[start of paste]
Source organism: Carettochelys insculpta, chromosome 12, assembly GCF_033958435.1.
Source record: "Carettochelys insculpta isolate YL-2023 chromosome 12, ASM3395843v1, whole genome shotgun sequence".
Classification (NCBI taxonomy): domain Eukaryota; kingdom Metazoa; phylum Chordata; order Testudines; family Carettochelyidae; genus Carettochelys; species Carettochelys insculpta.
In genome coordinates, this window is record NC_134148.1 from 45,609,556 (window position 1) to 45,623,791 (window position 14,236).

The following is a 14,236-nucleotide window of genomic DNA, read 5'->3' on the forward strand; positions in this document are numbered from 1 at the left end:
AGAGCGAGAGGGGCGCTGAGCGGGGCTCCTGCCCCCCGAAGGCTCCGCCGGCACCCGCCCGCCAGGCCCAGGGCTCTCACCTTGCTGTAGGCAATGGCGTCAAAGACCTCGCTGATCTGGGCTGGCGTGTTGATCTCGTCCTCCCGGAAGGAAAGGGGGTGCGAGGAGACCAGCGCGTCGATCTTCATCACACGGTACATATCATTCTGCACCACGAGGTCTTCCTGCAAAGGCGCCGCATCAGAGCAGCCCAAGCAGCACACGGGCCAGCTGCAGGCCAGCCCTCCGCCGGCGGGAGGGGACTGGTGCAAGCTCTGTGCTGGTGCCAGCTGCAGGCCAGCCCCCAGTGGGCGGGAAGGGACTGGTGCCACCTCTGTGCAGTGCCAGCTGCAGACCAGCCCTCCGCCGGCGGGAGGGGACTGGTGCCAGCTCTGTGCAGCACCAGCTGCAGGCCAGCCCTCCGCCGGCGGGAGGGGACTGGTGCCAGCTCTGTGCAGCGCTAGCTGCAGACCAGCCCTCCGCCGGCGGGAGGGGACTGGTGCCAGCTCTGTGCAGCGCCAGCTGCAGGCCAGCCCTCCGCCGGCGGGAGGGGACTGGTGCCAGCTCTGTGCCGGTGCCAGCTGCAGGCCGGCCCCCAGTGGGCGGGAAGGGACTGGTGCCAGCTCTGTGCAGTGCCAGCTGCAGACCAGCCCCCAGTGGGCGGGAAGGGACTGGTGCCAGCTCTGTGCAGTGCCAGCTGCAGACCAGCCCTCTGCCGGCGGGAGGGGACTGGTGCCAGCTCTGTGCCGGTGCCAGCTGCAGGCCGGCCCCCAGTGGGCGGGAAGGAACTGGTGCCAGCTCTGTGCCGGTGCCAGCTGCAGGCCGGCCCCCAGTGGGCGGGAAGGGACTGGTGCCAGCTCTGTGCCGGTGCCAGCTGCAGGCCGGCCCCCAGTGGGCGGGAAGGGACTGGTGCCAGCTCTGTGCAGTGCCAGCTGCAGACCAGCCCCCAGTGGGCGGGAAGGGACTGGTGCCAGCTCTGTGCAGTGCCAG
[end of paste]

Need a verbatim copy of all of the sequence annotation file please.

Source organism: Carettochelys insculpta, chromosome 12, assembly GCF_033958435.1.
Source record: "Carettochelys insculpta isolate YL-2023 chromosome 12, ASM3395843v1, whole genome shotgun sequence".
Classification (NCBI taxonomy): domain Eukaryota; kingdom Metazoa; phylum Chordata; order Testudines; family Carettochelyidae; genus Carettochelys; species Carettochelys insculpta.
In genome coordinates, this window is record NC_134148.1 from 45,609,556 (window position 1) to 45,623,791 (window position 14,236).

The following is a 14,236-nucleotide window of genomic DNA, read 5'->3' on the forward strand; positions in this document are numbered from 1 at the left end:
AGAGCGAGAGGGGCGCTGAGCGGGGCTCCTGCCCCCCGAAGGCTCCGCCGGCACCCGCCCGCCAGGCCCAGGGCTCTCACCTTGCTGTAGGCAATGGCGTCAAAGACCTCGCTGATCTGGGCTGGCGTGTTGATCTCGTCCTCCCGGAAGGAAAGGGGGTGCGAGGAGACCAGCGCGTCGATCTTCATCACACGGTACATATCATTCTGCACCACGAGGTCTTCCTGCAAAGGCGCCGCATCAGAGCAGCCCAAGCAGCACACGGGCCAGCTGCAGGCCAGCCCTCCGCCGGCGGGAGGGGACTGGTGCAAGCTCTGTGCTGGTGCCAGCTGCAGGCCAGCCCCCAGTGGGCGGGAAGGGACTGGTGCCACCTCTGTGCAGTGCCAGCTGCAGACCAGCCCTCCGCCGGCGGGAGGGGACTGGTGCCAGCTCTGTGCAGCACCAGCTGCAGGCCAGCCCTCCGCCGGCGGGAGGGGACTGGTGCCAGCTCTGTGCAGCGCTAGCTGCAGACCAGCCCTCCGCCGGCGGGAGGGGACTGGTGCCAGCTCTGTGCAGCGCCAGCTGCAGGCCAGCCCTCCGCCGGCGGGAGGGGACTGGTGCCAGCTCTGTGCCGGTGCCAGCTGCAGGCCGGCCCCCAGTGGGCGGGAAGGGACTGGTGCCAGCTCTGTGCAGTGCCAGCTGCAGACCAGCCCCCAGTGGGCGGGAAGGGACTGGTGCCAGCTCTGTGCAGTGCCAGCTGCAGACCAGCCCTCTGCCGGCGGGAGGGGACTGGTGCCAGCTCTGTGCCGGTGCCAGCTGCAGGCCGGCCCCCAGTGGGCGGGAAGGAACTGGTGCCAGCTCTGTGCCGGTGCCAGCTGCAGGCCGGCCCCCAGTGGGCGGGAAGGGACTGGTGCCAGCTCTGTGCCGGTGCCAGCTGCAGGCCGGCCCCCAGTGGGCGGGAAGGGACTGGTGCCAGCTCTGTGCAGTGCCAGCTGCAGACCAGCCCCCAGTGGGCGGGAAGGGACTGGTGCCAGCTCTGTGCAGTGCCAG